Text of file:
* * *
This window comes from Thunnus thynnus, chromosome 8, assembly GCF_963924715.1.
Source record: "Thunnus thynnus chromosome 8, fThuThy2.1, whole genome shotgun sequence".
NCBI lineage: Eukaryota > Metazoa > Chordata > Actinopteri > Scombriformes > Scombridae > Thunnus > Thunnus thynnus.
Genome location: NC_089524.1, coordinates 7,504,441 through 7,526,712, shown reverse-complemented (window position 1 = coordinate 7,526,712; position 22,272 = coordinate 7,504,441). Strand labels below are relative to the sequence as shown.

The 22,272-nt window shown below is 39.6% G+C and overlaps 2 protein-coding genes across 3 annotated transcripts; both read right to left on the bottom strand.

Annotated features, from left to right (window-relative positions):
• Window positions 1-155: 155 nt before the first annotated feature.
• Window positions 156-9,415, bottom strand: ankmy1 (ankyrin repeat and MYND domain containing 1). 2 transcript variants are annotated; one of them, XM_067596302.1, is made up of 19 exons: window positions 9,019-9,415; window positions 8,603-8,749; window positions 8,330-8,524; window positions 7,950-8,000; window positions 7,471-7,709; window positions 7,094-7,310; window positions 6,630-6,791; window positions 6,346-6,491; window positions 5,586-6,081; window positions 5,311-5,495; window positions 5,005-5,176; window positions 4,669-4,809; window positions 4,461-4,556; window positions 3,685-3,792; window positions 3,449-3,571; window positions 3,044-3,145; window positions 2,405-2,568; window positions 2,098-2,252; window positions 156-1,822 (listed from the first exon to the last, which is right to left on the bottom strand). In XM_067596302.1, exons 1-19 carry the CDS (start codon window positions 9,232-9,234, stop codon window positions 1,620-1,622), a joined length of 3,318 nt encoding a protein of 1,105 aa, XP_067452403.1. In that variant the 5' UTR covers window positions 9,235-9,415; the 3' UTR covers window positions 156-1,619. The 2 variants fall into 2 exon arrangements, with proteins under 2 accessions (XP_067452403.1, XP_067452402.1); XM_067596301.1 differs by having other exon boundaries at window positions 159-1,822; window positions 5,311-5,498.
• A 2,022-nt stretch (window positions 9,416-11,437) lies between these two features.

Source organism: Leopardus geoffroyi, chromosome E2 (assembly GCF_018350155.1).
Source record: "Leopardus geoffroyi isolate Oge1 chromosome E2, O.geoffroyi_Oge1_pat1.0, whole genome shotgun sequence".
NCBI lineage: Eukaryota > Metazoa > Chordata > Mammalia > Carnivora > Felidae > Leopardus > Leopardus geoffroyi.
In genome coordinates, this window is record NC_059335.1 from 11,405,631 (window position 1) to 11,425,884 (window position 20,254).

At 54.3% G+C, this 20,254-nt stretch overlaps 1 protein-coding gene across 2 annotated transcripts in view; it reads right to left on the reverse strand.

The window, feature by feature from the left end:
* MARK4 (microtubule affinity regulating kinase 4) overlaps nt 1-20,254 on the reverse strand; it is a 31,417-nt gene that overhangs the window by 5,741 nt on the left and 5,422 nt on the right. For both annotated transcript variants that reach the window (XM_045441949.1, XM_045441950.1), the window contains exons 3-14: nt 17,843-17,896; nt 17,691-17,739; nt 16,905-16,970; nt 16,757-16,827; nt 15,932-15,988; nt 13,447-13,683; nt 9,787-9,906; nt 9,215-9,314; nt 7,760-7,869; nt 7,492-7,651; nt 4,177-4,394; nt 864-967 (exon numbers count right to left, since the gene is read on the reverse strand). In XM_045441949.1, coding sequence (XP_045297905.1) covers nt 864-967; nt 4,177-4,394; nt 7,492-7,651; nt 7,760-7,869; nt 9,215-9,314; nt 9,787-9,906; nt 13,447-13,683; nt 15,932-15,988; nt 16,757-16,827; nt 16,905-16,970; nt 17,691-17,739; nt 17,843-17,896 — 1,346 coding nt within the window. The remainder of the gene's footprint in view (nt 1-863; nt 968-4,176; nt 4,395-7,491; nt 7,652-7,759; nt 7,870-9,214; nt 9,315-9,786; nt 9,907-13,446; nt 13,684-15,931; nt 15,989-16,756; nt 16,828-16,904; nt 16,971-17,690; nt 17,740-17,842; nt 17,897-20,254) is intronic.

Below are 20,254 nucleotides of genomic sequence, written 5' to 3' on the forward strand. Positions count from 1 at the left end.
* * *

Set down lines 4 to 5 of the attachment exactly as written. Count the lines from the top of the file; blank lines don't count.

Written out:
Genome location: NC_089524.1, coordinates 7,504,441 through 7,526,712, shown reverse-complemented (window position 1 = coordinate 7,526,712; position 22,272 = coordinate 7,504,441). Strand labels below are relative to the sequence as shown.

The 22,272-nt window shown below is 39.6% G+C and overlaps 2 protein-coding genes across 3 annotated transcripts; both read right to left on the bottom strand.